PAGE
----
Rimas y Ritmos

Poems by J.A. Torres Gutierrez (1925-1996)


Translated from the Spanish by Alan Baker







Born in Madrid, where he lived his entire life, Gutierrez is a little-known poet, whose work nevertheless deserves recognition for his attention to traditional forms combined with High Modernist seriousness. In his early life, his Catholicism informed much of his poetry. Gutierrez was a professional musician, a violinist in the Madrid Symphony Orchestra, and one of his poetic projects was an attempt to transpose musical forms into poetry. Gutierrez was an English-speaker and Anglophile, and in the late 1960s he discovered the poetry of Basil Bunting. He later met Bunting on a visit to Newcastle-upon-Tyne in 1975. Bunting’s poetry and personality, which Gutierrez took as a model, caused a radical change in his own poetic idiom, and indeed, seemed to transform his whole world view. This change is represented in this short selection by the Bunting-esque “sonata” poem “Picasso’s Bull”, taken from his acclaimed 1980 collection “Rimas y Ritmos”. Gutierrez was overlooked for membership of The European Union of Imaginary Authors (EUOIA) in favour of the Catalan poet Cristòfol Subira, and maintained a bitter feud with Subira for the rest of his life.

                                                                                                                  Alan Baker



For Robert Sheppard







‘Well Socrates, we acquit you...and find

you guiltless of our blood, and not our deceiver’

                                                       Plato, The Republic


‘The Terror is still remembered... To this day there are villages in the Vendée region that refuse to celebrate the July 14 Bastile Day holiday, preferring instead the rituals of the Roman Church.’

                                  Ruben Ygua, "El legado de la Revolución Francesa"



I - Côte de Lumière


A land of salt-pools and canals

Where reflections, being subjective,

Lean towards the seer,

Gives each eye its own perspective.


‘Jesus revient’ - graffitti scrawled

On a wall beside a roadside shrine

Recalls unrest fermenting:

Proscribed, sacramental wine.


Among the priests and fishermen

Reason extended no quarter, no pity

To those who laboured to admit

Poetry to the Just City.


A luminosity of pine

And dune, a light that strains attention,

Makes distances deceive

And vistas dazzle comprehension.


Now, as then, canals and pools

Offer to the eye reflections;

Each observer, flattered by them,

Remains immune to their deceptions.



II - Île de Noirmoutier


The islanders were harvesters of salt,

Their ditches score the fen’s immensity

And seem in summer light to form the grid

Of an unseen, imaginary city.


A semi-isle, tethered to France by seaweed

Draped over sand until the tide turns,

It stands aloof, hermit-like,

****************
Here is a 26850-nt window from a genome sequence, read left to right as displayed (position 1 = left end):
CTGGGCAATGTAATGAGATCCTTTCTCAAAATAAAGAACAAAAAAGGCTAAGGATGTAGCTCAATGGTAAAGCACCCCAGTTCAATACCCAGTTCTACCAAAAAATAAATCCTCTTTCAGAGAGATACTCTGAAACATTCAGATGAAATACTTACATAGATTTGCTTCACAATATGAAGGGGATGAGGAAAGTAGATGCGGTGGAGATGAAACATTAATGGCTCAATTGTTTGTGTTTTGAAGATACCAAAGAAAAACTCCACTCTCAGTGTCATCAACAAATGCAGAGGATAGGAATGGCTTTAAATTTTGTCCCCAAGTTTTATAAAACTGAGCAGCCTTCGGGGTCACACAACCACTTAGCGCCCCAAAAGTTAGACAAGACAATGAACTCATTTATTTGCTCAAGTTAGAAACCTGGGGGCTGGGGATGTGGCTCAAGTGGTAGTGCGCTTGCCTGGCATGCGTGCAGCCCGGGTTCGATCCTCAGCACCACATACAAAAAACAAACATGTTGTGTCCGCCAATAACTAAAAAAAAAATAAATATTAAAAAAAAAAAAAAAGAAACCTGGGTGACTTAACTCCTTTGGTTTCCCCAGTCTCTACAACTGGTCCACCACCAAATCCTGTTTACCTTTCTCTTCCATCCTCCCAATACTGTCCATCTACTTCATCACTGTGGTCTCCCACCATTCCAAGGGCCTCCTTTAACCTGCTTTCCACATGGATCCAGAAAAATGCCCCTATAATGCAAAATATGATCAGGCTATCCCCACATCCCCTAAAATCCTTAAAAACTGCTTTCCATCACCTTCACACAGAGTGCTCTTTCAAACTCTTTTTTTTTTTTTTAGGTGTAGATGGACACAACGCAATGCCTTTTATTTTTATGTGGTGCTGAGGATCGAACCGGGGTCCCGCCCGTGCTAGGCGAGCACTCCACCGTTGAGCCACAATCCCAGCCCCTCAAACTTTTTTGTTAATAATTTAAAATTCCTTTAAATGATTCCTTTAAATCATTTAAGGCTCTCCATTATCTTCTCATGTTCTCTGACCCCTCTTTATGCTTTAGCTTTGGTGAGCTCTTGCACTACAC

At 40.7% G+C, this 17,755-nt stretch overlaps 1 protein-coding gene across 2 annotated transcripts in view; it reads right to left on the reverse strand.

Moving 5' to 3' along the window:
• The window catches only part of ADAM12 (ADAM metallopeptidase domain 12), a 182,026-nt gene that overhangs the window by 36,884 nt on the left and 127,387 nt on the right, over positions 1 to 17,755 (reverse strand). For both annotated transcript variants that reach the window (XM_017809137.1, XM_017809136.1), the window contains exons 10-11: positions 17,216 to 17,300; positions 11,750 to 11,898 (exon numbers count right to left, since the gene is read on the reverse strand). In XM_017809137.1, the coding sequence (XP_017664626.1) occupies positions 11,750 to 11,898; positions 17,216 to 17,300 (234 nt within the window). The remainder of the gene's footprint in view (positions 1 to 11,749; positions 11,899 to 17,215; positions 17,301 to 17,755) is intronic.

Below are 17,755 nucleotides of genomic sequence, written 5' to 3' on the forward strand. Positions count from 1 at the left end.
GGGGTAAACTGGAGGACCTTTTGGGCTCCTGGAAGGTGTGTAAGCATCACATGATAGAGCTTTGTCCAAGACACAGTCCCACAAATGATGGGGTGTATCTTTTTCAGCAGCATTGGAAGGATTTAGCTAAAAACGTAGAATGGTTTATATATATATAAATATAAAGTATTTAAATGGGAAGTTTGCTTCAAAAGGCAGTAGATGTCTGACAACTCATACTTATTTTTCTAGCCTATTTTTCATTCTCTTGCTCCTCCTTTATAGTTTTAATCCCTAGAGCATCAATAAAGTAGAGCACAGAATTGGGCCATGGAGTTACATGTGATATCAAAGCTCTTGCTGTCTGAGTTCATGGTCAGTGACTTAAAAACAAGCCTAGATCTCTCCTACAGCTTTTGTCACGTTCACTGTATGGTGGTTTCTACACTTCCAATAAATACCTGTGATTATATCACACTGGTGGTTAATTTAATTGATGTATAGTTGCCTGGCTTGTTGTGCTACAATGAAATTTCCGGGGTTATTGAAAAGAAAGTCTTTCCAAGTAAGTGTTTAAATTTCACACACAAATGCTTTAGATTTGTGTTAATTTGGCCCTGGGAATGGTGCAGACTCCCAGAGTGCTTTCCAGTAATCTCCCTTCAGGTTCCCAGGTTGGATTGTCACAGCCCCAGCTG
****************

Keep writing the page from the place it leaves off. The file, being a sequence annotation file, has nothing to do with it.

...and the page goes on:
Yet cannot quite escape worldly concerns.


It gave imperfect sanctuary

To fleeing men. The small chateau

That now exhibits porcelain and paintings, hosted

One frosty morning in seventeen ninety four


The execution of the rebel D’Elbée,

And fifteen hundred of his men.

From the chateau’s tower the view is clear

Towards the ocean, across the fen


Where brine-pools, that were once whitened

By the hard logic of frost, gleam again white,

Seem in salt glare sea’s essence,

What survives of it, parched in summer heat:


Irreducible as faith, persisting

When the tide at last abates,

Enduring, crystalline and perfect,

When the frost has melted, sea evaporates.



III - The Moths


Like the moths that rise at dusk

In these woods of oak and pine,

The faithful, coming in secret

To take the offered bread and wine


Whose chanted litany and prayers

Belied the daylight’s clarity,

Obscured like Atlantic mist

The edicts of the distant city


Were led by mystery and night

To shun the sun’s revealing glare

And seek for flowers that bloom in darkness,

Unseen, but sensed, on the scented air.



IV - The Gulls


The sea runs in families, like blood,

And on this coast, the son’s wish

Is still to master the ropes and nets,

Predict the sea’s swell or the haunts of fish


To learn the father’s skills of navigation,

How to haul the catch ashore

To the bustling quayside stacked with crates

Of staring fish and crushed ice stained with gore.


Farmers court with vines and maize

A land of plenty. Fishermen choose a chaste

Untouchable bride, that suffers them but briefly

As they cast across its level waste


To gain at last the harbour mouth, their trawler

Trailing clouds of gulls that forage,

Screech, dive in much confusion,

Unsatisfied and restless as seekers after knowledge.







The branches of this tree, whose roots clutch earth, finger the indifferent air. It has sprung from a single pip to seem a diviner’s rod drawn to the source of the miracle of blossom. It will be clothed by summer’s bounty, heaped upon it when it least expects it, and its finery will serve to intensify the ague of the brown leaf.


Consider how the happiness of two children (a boy and a girl) lying in its shade one day, when it hushes the breeze, and casts dappled shadows on the long grass, is coeternal with its own loss, like memory prefigured in the burgeon of each moment. When winter comes, the tree will cast a streetlight-shadow on the snow, resembling an agéd parent’s bony hand, that once held laughing boys in its palm, lifting them skyward on green-leaved evenings.


Consider the apple tree; gnarled companion to the ages, bringer of autumn plenty, host to moss and mistletoe. Consider its fruit.


Consider this blossomer of spring, greenery of fabled Avalon, creator of Cézanne’s shining globes, and of the rotten heart of the world, bearer of all knowledge, of good, of evil, whose roots clutch earth, whose branches finger the indifferent air.